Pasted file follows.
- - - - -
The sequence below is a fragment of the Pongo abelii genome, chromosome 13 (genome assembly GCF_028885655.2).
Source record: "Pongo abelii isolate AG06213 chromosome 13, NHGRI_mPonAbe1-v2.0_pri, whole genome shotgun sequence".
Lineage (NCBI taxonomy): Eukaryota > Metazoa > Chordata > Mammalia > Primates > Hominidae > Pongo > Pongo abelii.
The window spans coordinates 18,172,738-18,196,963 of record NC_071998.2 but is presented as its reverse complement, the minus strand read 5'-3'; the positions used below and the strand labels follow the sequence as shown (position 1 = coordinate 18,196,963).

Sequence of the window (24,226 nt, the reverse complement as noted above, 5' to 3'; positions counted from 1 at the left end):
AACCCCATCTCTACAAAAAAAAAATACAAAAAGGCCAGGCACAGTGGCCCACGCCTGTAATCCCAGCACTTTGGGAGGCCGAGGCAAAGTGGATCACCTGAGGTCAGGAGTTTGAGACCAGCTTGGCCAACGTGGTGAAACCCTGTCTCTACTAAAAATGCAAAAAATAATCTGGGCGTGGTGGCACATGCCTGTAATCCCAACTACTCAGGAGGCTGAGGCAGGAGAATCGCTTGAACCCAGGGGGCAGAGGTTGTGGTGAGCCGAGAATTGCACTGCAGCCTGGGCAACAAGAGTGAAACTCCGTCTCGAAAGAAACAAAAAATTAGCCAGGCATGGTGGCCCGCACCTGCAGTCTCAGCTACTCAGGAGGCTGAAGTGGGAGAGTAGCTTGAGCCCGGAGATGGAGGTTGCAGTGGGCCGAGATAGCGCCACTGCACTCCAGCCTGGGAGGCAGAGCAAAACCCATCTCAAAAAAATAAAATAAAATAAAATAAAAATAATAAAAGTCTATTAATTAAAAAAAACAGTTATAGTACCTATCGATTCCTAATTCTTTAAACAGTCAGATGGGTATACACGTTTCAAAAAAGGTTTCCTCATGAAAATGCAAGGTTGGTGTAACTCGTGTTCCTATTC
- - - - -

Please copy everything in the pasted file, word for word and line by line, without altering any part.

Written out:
The sequence below is a fragment of the Pongo abelii genome, chromosome 13 (genome assembly GCF_028885655.2).
Source record: "Pongo abelii isolate AG06213 chromosome 13, NHGRI_mPonAbe1-v2.0_pri, whole genome shotgun sequence".
Lineage (NCBI taxonomy): Eukaryota > Metazoa > Chordata > Mammalia > Primates > Hominidae > Pongo > Pongo abelii.
The window spans coordinates 18,172,738-18,196,963 of record NC_071998.2 but is presented as its reverse complement, the minus strand read 5'-3'; the positions used below and the strand labels follow the sequence as shown (position 1 = coordinate 18,196,963).

Sequence of the window (24,226 nt, the reverse complement as noted above, 5' to 3'; positions counted from 1 at the left end):
AACCCCATCTCTACAAAAAAAAAATACAAAAAGGCCAGGCACAGTGGCCCACGCCTGTAATCCCAGCACTTTGGGAGGCCGAGGCAAAGTGGATCACCTGAGGTCAGGAGTTTGAGACCAGCTTGGCCAACGTGGTGAAACCCTGTCTCTACTAAAAATGCAAAAAATAATCTGGGCGTGGTGGCACATGCCTGTAATCCCAACTACTCAGGAGGCTGAGGCAGGAGAATCGCTTGAACCCAGGGGGCAGAGGTTGTGGTGAGCCGAGAATTGCACTGCAGCCTGGGCAACAAGAGTGAAACTCCGTCTCGAAAGAAACAAAAAATTAGCCAGGCATGGTGGCCCGCACCTGCAGTCTCAGCTACTCAGGAGGCTGAAGTGGGAGAGTAGCTTGAGCCCGGAGATGGAGGTTGCAGTGGGCCGAGATAGCGCCACTGCACTCCAGCCTGGGAGGCAGAGCAAAACCCATCTCAAAAAAATAAAATAAAATAAAATAAAAATAATAAAAGTCTATTAATTAAAAAAAACAGTTATAGTACCTATCGATTCCTAATTCTTTAAACAGTCAGATGGGTATACACGTTTCAAAAAAGGTTTCCTCATGAAAATGCAAGGTTGGTGTAACTCGTGTTCCTATTC